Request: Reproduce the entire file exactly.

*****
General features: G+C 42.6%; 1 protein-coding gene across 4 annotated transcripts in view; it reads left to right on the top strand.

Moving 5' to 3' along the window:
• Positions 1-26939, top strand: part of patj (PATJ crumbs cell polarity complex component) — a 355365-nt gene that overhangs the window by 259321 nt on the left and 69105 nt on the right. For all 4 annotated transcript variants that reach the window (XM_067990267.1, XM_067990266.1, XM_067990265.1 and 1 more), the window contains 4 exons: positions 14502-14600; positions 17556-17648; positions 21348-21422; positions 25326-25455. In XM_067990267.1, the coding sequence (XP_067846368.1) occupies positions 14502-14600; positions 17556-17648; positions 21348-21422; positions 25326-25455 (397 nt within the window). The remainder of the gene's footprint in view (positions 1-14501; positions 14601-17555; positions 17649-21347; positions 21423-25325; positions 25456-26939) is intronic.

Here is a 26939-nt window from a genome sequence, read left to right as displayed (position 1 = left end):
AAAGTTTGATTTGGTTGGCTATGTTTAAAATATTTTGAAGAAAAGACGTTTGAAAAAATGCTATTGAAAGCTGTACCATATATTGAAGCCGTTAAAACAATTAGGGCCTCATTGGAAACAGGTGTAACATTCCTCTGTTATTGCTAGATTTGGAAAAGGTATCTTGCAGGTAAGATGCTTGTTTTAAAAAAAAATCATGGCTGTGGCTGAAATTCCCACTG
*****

General features: G+C 42.6%; 1 protein-coding gene across 4 annotated transcripts in view; it reads left to right on the top strand.

Moving 5' to 3' along the window:
• Positions 1-26939, top strand: part of patj (PATJ crumbs cell polarity complex component) — a 355365-nt gene that overhangs the window by 259321 nt on the left and 69105 nt on the right. For all 4 annotated transcript variants that reach the window (XM_067990267.1, XM_067990266.1, XM_067990265.1 and 1 more), the window contains 4 exons: positions 14502-14600; positions 17556-17648; positions 21348-21422; positions 25326-25455. In XM_067990267.1, the coding sequence (XP_067846368.1) occupies positions 14502-14600; positions 17556-17648; positions 21348-21422; positions 25326-25455 (397 nt within the window). The remainder of the gene's footprint in view (positions 1-14501; positions 14601-17555; positions 17649-21347; positions 21423-25325; positions 25456-26939) is intronic.

Here is a 26939-nt window from a genome sequence, read left to right as displayed (position 1 = left end):
AAAGTTTGATTTGGTTGGCTATGTTTAAAATATTTTGAAGAAAAGACGTTTGAAAAAATGCTATTGAAAGCTGTACCATATATTGAAGCCGTTAAAACAATTAGGGCCTCATTGGAAACAGGTGTAACATTCCTCTGTTATTGCTAGATTTGGAAAAGGTATCTTGCAGGTAAGATGCTTGTTTTAAAAAAAAATCATGGCTGTGGCTGAAATTCCCACTG